: Cambridge University Press, 2012), pp. 161–163. ‘Unter den Schutz Frankreichs’ 45 from the Dutch and English; but by far the greatest subsidy amounts were distributed by the French.2 In this chapter I discuss the German understanding of these French moneys and what this can teach us about the war. I argue that subsidies were primarily seen and described as functional, as a means by which the German princes could levy troops, manage their supply and maintenance, and employ them in the fight to preserve princely liberties from what they saw as Habsburg tyranny. Yet

in Subsidies, diplomacy, and state formation in Europe, 1494–1789
Robert Fine and Philip Spencer

their individuality, that is, in their empirical life, work and relationships. In defending Jewish emancipation against the restoration of the Jewish question, Marx re-affirmed the subjective right of Jews to be citizens, to be Jews, and to deal creatively, singularly, in their own way, with their Jewish origins. Real humanism is a revolt against the tyranny of provenance. The humanist Marx we are endeavouring to uncover is doubtless not the only Marx we could

in Antisemitism and the left
The myths of modernity
Author: S.J. Barnett

This book offers a critical survey of religious change and its causes in eighteenth-century Europe, and constitutes a challenge to the accepted views in traditional Enlightenment studies. Focusing on Enlightenment Italy, France and England, it illustrates how the canonical view of eighteenth-century religious change has in reality been constructed upon scant evidence and assumption, in particular the idea that the thought of the enlightened led to modernity. For, despite a lack of evidence, one of the fundamental assumptions of Enlightenment studies has been the assertion that there was a vibrant Deist movement which formed the “intellectual solvent” of the eighteenth century. The central claim of this book is that the immense ideological appeal of the traditional birth-of-modernity myth has meant that the actual lack of Deists has been glossed over, and a quite misleading historical view has become entrenched.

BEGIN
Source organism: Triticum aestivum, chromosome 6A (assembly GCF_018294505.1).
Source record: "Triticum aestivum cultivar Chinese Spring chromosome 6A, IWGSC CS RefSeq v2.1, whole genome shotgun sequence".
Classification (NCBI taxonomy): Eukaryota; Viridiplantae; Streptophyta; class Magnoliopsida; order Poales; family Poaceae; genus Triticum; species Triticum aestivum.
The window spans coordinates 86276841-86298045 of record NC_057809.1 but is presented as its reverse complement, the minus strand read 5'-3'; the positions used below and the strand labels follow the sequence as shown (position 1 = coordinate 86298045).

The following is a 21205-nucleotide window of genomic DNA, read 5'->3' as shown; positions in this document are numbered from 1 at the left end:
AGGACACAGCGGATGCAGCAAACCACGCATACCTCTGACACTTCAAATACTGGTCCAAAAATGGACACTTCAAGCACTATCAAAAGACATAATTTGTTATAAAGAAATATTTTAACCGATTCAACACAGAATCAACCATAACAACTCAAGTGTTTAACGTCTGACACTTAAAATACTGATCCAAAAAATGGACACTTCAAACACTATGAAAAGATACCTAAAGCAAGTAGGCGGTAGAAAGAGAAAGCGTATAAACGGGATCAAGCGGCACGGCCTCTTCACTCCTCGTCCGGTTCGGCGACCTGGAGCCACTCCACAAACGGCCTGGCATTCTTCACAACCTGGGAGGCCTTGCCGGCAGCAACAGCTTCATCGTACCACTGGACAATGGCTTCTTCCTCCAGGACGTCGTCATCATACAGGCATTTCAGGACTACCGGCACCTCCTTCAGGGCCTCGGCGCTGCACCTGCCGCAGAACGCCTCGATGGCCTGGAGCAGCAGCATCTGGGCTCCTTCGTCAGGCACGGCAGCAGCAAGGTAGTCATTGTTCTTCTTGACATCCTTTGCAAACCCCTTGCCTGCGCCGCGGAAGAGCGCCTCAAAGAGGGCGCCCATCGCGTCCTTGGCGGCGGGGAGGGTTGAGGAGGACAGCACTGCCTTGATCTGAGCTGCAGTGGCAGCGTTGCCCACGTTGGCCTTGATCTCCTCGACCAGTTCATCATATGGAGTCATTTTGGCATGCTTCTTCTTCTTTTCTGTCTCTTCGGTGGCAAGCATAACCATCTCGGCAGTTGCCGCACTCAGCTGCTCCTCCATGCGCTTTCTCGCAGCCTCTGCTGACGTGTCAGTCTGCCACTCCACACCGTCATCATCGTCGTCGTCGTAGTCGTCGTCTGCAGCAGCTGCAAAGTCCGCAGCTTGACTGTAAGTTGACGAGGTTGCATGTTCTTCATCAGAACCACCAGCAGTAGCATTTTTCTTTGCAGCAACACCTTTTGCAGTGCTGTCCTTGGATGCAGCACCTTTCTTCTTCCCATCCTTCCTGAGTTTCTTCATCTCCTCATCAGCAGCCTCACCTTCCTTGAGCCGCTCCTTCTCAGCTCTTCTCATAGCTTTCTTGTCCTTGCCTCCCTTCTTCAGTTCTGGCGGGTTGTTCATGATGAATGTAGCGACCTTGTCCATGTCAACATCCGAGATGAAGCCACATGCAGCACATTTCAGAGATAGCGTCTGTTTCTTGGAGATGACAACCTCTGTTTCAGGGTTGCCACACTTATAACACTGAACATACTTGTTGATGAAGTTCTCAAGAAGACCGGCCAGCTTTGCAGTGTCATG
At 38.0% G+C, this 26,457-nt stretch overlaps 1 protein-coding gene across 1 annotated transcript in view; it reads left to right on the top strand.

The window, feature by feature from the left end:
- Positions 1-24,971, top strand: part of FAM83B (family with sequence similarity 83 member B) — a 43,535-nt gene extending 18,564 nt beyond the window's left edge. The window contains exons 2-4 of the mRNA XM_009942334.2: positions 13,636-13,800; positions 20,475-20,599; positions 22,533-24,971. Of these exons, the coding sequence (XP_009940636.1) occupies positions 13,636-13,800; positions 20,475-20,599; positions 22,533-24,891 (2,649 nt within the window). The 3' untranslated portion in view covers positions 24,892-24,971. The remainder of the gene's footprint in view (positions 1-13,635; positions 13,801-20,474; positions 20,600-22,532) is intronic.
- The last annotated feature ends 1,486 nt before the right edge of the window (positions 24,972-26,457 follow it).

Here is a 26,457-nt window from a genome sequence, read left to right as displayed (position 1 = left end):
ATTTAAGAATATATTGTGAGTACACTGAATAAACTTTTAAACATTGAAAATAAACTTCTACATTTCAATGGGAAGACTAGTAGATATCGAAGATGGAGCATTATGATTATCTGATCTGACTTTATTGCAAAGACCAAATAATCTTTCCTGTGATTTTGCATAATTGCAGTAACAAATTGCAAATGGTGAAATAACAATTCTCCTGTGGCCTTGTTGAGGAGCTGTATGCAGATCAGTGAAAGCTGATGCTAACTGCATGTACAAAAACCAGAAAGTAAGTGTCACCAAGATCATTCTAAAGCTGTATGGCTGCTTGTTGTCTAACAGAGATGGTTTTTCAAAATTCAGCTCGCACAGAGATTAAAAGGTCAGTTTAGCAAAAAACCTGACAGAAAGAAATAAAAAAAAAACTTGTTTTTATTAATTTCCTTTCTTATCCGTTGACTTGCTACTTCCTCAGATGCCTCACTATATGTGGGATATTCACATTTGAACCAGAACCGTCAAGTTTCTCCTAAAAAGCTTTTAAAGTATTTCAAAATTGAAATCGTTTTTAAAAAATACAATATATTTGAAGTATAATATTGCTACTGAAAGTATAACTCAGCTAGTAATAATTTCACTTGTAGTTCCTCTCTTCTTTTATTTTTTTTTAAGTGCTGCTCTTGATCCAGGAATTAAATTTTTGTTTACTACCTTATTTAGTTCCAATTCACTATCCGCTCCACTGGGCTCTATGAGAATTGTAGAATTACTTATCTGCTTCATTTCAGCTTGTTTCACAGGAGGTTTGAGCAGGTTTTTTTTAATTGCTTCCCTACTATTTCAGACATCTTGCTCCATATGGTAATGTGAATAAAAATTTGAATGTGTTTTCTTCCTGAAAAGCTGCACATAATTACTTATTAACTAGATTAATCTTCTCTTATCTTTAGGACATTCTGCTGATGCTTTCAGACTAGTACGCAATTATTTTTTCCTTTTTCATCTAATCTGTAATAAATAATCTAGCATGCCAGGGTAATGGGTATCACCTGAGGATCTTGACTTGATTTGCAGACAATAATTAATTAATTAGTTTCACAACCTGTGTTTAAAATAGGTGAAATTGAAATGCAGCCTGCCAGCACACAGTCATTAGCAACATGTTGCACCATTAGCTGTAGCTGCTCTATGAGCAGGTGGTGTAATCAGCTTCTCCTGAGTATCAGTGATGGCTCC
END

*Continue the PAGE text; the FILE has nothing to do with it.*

Cameron Ross

autonomous okrugs and 1 autonomous oblast. In such large multinational states, federalism, it is argued, can be a positive or a negative phenomenon. For those who stress the positive side, federalism functions as a form of empowerment for regional groups and protects minorities from the tyranny of the majority. According to Watts, federalism refers to the advocacy of multi-tiered government combining elements of shared rule and regional self-rule. ‘It is based on the presumed values of achieving both unity and diversity by accommodating, preserving and promoting distinct

in Federalism and democratisation in Russia